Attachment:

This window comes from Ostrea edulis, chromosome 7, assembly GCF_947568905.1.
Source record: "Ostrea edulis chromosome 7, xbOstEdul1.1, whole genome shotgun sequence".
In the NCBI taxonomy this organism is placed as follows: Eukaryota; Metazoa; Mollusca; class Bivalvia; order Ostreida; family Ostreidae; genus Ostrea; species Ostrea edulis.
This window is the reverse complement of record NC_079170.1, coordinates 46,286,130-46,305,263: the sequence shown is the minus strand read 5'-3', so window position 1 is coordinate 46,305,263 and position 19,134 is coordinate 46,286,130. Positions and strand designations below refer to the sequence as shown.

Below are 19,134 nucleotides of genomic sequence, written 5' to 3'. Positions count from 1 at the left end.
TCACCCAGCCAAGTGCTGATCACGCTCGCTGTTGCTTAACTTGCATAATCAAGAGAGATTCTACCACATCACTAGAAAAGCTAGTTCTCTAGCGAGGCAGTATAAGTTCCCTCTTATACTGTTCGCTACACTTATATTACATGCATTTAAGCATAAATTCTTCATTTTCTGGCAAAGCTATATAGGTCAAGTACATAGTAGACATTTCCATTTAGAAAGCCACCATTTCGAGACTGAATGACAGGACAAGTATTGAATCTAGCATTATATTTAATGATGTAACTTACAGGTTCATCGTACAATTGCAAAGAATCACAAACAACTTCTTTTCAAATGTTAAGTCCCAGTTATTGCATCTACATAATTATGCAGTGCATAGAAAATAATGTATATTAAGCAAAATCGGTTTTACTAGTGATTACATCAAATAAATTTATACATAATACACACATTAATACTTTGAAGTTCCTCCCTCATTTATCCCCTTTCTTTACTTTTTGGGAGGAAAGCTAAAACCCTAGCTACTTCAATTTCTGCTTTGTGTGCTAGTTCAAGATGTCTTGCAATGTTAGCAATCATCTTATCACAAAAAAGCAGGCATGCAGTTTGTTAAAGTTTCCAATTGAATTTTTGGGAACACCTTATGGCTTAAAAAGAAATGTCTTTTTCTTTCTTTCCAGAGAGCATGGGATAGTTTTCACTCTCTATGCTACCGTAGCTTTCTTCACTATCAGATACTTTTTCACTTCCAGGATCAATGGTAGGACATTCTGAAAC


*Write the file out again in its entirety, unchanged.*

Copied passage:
This window comes from Ostrea edulis, chromosome 7, assembly GCF_947568905.1.
Source record: "Ostrea edulis chromosome 7, xbOstEdul1.1, whole genome shotgun sequence".
In the NCBI taxonomy this organism is placed as follows: Eukaryota; Metazoa; Mollusca; class Bivalvia; order Ostreida; family Ostreidae; genus Ostrea; species Ostrea edulis.
This window is the reverse complement of record NC_079170.1, coordinates 46,286,130-46,305,263: the sequence shown is the minus strand read 5'-3', so window position 1 is coordinate 46,305,263 and position 19,134 is coordinate 46,286,130. Positions and strand designations below refer to the sequence as shown.

Below are 19,134 nucleotides of genomic sequence, written 5' to 3'. Positions count from 1 at the left end.
TCACCCAGCCAAGTGCTGATCACGCTCGCTGTTGCTTAACTTGCATAATCAAGAGAGATTCTACCACATCACTAGAAAAGCTAGTTCTCTAGCGAGGCAGTATAAGTTCCCTCTTATACTGTTCGCTACACTTATATTACATGCATTTAAGCATAAATTCTTCATTTTCTGGCAAAGCTATATAGGTCAAGTACATAGTAGACATTTCCATTTAGAAAGCCACCATTTCGAGACTGAATGACAGGACAAGTATTGAATCTAGCATTATATTTAATGATGTAACTTACAGGTTCATCGTACAATTGCAAAGAATCACAAACAACTTCTTTTCAAATGTTAAGTCCCAGTTATTGCATCTACATAATTATGCAGTGCATAGAAAATAATGTATATTAAGCAAAATCGGTTTTACTAGTGATTACATCAAATAAATTTATACATAATACACACATTAATACTTTGAAGTTCCTCCCTCATTTATCCCCTTTCTTTACTTTTTGGGAGGAAAGCTAAAACCCTAGCTACTTCAATTTCTGCTTTGTGTGCTAGTTCAAGATGTCTTGCAATGTTAGCAATCATCTTATCACAAAAAAGCAGGCATGCAGTTTGTTAAAGTTTCCAATTGAATTTTTGGGAACACCTTATGGCTTAAAAAGAAATGTCTTTTTCTTTCTTTCCAGAGAGCATGGGATAGTTTTCACTCTCTATGCTACCGTAGCTTTCTTCACTATCAGATACTTTTTCACTTCCAGGATCAATGGTAGGACATTCTGAAAC